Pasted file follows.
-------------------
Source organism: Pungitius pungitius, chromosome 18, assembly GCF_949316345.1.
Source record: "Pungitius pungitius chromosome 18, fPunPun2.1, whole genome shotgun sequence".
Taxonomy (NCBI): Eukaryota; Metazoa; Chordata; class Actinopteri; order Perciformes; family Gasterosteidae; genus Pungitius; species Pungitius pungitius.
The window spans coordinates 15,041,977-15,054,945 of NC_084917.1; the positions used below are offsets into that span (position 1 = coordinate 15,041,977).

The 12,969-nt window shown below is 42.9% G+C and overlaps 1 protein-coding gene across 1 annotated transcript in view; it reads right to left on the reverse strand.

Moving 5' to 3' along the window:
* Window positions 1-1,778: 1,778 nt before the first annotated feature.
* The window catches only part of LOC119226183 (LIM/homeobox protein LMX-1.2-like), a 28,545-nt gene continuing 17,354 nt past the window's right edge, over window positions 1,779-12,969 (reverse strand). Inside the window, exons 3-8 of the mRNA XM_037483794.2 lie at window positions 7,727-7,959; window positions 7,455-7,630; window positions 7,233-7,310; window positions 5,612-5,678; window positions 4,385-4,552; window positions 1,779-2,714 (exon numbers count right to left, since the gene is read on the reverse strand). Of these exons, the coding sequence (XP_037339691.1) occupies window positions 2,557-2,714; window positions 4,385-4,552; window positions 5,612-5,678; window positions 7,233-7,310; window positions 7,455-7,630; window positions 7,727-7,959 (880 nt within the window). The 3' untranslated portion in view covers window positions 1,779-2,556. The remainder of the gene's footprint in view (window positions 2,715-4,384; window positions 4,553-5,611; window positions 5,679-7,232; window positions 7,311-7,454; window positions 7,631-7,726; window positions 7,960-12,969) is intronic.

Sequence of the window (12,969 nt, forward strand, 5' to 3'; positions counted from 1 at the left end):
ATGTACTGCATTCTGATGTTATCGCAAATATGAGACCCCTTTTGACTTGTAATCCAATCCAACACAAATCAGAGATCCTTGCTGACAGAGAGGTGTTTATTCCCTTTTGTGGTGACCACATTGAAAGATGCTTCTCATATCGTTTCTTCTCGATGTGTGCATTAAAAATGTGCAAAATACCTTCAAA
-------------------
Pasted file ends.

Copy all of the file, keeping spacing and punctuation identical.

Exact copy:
Source organism: Pungitius pungitius, chromosome 18, assembly GCF_949316345.1.
Source record: "Pungitius pungitius chromosome 18, fPunPun2.1, whole genome shotgun sequence".
Taxonomy (NCBI): Eukaryota; Metazoa; Chordata; class Actinopteri; order Perciformes; family Gasterosteidae; genus Pungitius; species Pungitius pungitius.
The window spans coordinates 15,041,977-15,054,945 of NC_084917.1; the positions used below are offsets into that span (position 1 = coordinate 15,041,977).

The 12,969-nt window shown below is 42.9% G+C and overlaps 1 protein-coding gene across 1 annotated transcript in view; it reads right to left on the reverse strand.

Moving 5' to 3' along the window:
* Window positions 1-1,778: 1,778 nt before the first annotated feature.
* The window catches only part of LOC119226183 (LIM/homeobox protein LMX-1.2-like), a 28,545-nt gene continuing 17,354 nt past the window's right edge, over window positions 1,779-12,969 (reverse strand). Inside the window, exons 3-8 of the mRNA XM_037483794.2 lie at window positions 7,727-7,959; window positions 7,455-7,630; window positions 7,233-7,310; window positions 5,612-5,678; window positions 4,385-4,552; window positions 1,779-2,714 (exon numbers count right to left, since the gene is read on the reverse strand). Of these exons, the coding sequence (XP_037339691.1) occupies window positions 2,557-2,714; window positions 4,385-4,552; window positions 5,612-5,678; window positions 7,233-7,310; window positions 7,455-7,630; window positions 7,727-7,959 (880 nt within the window). The 3' untranslated portion in view covers window positions 1,779-2,556. The remainder of the gene's footprint in view (window positions 2,715-4,384; window positions 4,553-5,611; window positions 5,679-7,232; window positions 7,311-7,454; window positions 7,631-7,726; window positions 7,960-12,969) is intronic.

Sequence of the window (12,969 nt, forward strand, 5' to 3'; positions counted from 1 at the left end):
ATGTACTGCATTCTGATGTTATCGCAAATATGAGACCCCTTTTGACTTGTAATCCAATCCAACACAAATCAGAGATCCTTGCTGACAGAGAGGTGTTTATTCCCTTTTGTGGTGACCACATTGAAAGATGCTTCTCATATCGTTTCTTCTCGATGTGTGCATTAAAAATGTGCAAAATACCTTCAAA